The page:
Carrots [German version]

Table of contents

General:
Product information
Packaging
Transport
  Container transport
  Cargo securing


Risk factors and loss prevention:
Temperature Odor
Humidity/Moisture Contamination
Ventilation Mechanical influences
Biotic activity Toxicity / Hazards to health
Gases Shrinkage/Shortage
Self-heating / Spontaneous combustion Insect infestation / Diseases




Product information

Product name

German Möhren, Karotten
English Carrots
French Carottes
Spanish Zanahorias
Scientific Daucus carota
CN/HS number * 0706 10 00


(* EU Combined Nomenclature/Harmonized System)



Product description

Carrots belong to the Umbelliferae family and are thought to be of Asian origin.

Carrots, which are root vegetables, are divided into greenhouse and early carrots, summer and autumn carrots and late and keeping carrots.

Greenhouse and early carrots have a short root, which is usually blunt at the lower end, while later varieties have a long-pointed root. They are orange-red in color and consist of the central medulla and the outer cortex. Their color is provided by their high carotene content (carrots have the highest carotene content of all vegetable species). Since the medulla has a lower carotene and sugar content than the cortex, it is somewhat lighter in color and of lower nutritional value. For this reason, carrots with a thick cortex and a small, well-colored medulla are preferred. The relatively high sugar content gives carrots a delicate flavor.

The green foliage grows at the upper end of the root, and, in the case of early carrots (bunch carrots), is not removed. However, later varieties are sold washed without their foliage.


Quality / Duration of storage

Carrots must be free from mechanical damage and insects and of uniform color (the upper part of the root should not be green) and shape. They must not be bitter to taste or woody in texture.

Various sources state maximum duration of storage as follows:

Temperature Rel. humidity Max. duration of storage Source
0.5 - 2°C 95% 28 days [1]
0 - 1°C 95% 21 - 28 days [5]
0 - 1°C not stated 10 days [12]


The storage and transport duration of carrots cannot be markedly extended by using controlled atmosphere transport. It merely reduces the risk of the carrots becoming bitter due to the ripening gas ethylene.


Intended use

Carrots may be eaten raw or cooked with various dishes and are also used in the preparation of salads, stews and carrot juice and for canning.


Figures

(Click on the individual Figures to enlarge them.)

Photo, carrots

Figure 1
Photo, carrots

Figure 2
Drawing, carrots

Figure 3



Countries of origin

This Table shows only a selection of the most important countries of origin and should not be thought of as exhaustive.

Europe France, Poland, Italy, Great Britain, Netherlands, Belgium, Spain, Denmark, Germany, Cyprus
Africa Algeria, Morocco
Asia Israel, China, Japan
America USA
Australia New Zealand


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Packaging

Carrots are packaged in crates, fruit crates, trays, sacks, plastic bags or nets. The content of the individual packages varies, depending on type, from 500 g (bags) to 10 kg (boxes). Sometimes the cargo is palletized. If carrots are packaged in plastic film, perforations are essential. Film packaging which is impermeable to water vapor causes carrots to respire anaerobically, which in turn results in considerable quality degradation. The symptoms of such damage are soft surfaces and an insipid flavor. Anaerobic respiration proceeds in the absence of oxygen and the energy required is obtained by fermentation.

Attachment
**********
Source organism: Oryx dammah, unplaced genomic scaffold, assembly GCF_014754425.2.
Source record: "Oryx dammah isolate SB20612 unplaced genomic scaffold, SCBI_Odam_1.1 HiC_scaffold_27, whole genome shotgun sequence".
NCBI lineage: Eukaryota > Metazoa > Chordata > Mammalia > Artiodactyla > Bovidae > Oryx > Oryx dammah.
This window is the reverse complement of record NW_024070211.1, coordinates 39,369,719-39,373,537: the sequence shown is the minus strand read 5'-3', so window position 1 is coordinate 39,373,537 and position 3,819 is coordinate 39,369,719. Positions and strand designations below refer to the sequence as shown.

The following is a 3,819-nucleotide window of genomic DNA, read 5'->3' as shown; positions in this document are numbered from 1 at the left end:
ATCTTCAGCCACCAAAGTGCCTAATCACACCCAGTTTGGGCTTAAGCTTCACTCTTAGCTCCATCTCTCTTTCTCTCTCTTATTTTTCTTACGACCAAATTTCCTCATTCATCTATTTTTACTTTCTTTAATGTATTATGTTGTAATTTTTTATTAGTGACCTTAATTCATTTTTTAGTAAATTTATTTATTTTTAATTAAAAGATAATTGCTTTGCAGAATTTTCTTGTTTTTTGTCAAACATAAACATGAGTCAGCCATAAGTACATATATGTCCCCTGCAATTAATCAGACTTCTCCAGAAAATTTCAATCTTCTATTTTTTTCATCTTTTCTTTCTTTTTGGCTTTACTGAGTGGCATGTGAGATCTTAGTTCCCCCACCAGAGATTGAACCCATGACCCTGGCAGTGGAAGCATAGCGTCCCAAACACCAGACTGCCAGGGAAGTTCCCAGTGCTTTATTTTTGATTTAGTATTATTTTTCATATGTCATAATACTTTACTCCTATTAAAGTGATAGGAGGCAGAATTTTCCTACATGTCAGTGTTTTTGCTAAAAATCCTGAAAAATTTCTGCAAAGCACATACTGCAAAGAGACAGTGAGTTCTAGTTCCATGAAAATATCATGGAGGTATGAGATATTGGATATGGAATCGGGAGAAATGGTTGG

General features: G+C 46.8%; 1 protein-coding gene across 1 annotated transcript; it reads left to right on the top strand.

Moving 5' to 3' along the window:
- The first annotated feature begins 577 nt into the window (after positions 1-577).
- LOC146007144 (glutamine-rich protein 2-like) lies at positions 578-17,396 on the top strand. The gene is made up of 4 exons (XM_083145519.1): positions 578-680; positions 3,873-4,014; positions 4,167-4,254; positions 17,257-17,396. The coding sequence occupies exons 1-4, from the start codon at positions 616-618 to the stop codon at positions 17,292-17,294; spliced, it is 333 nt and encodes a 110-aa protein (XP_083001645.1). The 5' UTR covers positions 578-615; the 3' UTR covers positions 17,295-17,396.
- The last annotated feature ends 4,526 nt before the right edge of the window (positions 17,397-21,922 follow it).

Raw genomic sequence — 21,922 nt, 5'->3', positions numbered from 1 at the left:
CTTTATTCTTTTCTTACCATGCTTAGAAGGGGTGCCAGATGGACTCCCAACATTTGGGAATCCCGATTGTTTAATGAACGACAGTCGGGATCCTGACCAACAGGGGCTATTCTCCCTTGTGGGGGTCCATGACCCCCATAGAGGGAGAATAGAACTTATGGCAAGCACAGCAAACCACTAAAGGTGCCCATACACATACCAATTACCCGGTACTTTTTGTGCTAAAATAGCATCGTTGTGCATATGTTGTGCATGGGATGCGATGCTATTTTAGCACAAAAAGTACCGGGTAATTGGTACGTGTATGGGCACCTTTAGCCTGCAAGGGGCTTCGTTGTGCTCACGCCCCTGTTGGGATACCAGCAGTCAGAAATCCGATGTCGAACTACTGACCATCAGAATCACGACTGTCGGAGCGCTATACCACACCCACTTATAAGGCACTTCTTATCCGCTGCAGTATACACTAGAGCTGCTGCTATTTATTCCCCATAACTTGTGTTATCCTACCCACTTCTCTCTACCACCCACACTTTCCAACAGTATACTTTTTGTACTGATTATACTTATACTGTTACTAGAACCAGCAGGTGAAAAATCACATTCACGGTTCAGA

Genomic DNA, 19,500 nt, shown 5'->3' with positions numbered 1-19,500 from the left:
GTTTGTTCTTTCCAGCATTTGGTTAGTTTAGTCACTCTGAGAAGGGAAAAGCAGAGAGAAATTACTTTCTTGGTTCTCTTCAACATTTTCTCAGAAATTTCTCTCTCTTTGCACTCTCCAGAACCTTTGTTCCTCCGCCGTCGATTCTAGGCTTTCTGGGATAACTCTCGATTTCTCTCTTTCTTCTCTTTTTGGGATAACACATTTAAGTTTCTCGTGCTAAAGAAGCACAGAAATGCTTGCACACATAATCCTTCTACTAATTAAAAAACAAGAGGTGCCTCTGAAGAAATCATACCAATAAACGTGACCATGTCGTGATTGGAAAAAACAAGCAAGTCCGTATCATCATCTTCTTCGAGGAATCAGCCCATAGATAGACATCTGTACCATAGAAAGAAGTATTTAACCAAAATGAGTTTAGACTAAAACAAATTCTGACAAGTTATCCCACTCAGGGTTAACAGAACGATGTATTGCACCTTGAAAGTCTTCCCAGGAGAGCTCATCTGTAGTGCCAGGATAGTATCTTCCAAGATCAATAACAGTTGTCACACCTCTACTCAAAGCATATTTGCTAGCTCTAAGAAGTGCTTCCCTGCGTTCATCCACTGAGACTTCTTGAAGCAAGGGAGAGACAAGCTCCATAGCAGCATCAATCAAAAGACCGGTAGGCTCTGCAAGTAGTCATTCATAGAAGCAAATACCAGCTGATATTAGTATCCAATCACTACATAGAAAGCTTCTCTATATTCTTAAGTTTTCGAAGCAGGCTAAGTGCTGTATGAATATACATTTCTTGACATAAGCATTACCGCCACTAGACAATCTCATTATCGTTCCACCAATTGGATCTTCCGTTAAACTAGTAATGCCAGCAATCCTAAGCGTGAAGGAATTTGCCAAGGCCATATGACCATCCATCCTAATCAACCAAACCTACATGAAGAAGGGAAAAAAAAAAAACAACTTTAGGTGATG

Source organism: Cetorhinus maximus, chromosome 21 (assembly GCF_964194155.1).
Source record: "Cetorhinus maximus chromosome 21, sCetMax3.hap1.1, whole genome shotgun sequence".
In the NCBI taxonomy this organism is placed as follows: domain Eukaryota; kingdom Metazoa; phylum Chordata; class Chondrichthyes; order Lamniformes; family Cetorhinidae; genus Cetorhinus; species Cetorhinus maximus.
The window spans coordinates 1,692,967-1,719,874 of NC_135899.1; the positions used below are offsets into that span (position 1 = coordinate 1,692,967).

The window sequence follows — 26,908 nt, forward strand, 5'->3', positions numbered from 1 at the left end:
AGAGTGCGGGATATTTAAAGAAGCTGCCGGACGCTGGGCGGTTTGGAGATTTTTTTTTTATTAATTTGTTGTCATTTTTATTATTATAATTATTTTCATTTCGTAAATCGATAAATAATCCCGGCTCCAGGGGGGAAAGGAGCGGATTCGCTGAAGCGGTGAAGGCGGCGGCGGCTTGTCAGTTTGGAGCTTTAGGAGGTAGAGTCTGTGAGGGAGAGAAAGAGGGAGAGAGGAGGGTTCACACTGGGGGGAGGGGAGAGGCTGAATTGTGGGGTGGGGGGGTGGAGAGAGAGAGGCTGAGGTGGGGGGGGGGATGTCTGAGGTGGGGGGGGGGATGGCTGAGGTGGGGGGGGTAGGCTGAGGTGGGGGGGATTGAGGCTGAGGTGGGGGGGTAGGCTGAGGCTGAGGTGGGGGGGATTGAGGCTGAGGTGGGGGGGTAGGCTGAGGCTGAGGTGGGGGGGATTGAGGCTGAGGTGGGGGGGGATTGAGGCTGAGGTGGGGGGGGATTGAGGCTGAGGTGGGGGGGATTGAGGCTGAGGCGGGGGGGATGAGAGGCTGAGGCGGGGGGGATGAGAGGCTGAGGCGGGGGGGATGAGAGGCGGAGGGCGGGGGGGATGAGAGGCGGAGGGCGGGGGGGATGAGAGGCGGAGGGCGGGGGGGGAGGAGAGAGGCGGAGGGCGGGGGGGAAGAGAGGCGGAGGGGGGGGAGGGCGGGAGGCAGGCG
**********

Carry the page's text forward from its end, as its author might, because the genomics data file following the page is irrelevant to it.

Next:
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Transport

Symbols

Symbol, general cargo

General cargo
Symbol, temperature-controlled

Temperature-controlled



Means of transport

Ship, truck, railroad, aircraft


Container transport

Refrigerated container with fresh air supply


Cargo handling

Since carrots are sensitive to impact, they must be handled with appropriate care.

The required refrigeration temperature must always be maintained, even during cargo handling.

In damp weather (rain, snow), the cargo must be protected from moisture, as there is otherwise a risk of premature spoilage.


Stowage factor

2.40 m3/t (fruit crates) [1]
2.12 - 2.27 m3/t (crates) [1]
1.84 - 1.98 m3/t (boxes and bags) [14]


Stowage space requirements

Cool, dry, well ventilated


Segregation

Fiber rope, thin fiber nets, wooden dunnage


Cargo securing

Because of its considerable impact- and pressure-sensitivity, packages of this cargo must be secured in such a way that they are prevented from damaging each other. Spaces between packages or pallets must be filled, to prevent slippage or tipping. By selecting the correct packaging size or cargo unit (area module or area module multiple), holds can be tightly loaded (without spaces).


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Risk factors and loss prevention

RF Temperature

Carrots require particular temperature, humidity/moisture and ventilation conditions (SC VII) (storage climate conditions).

A written cooling order must be obtained from the consignor before loading is begun. This order must always be complied with during the entire transport chain.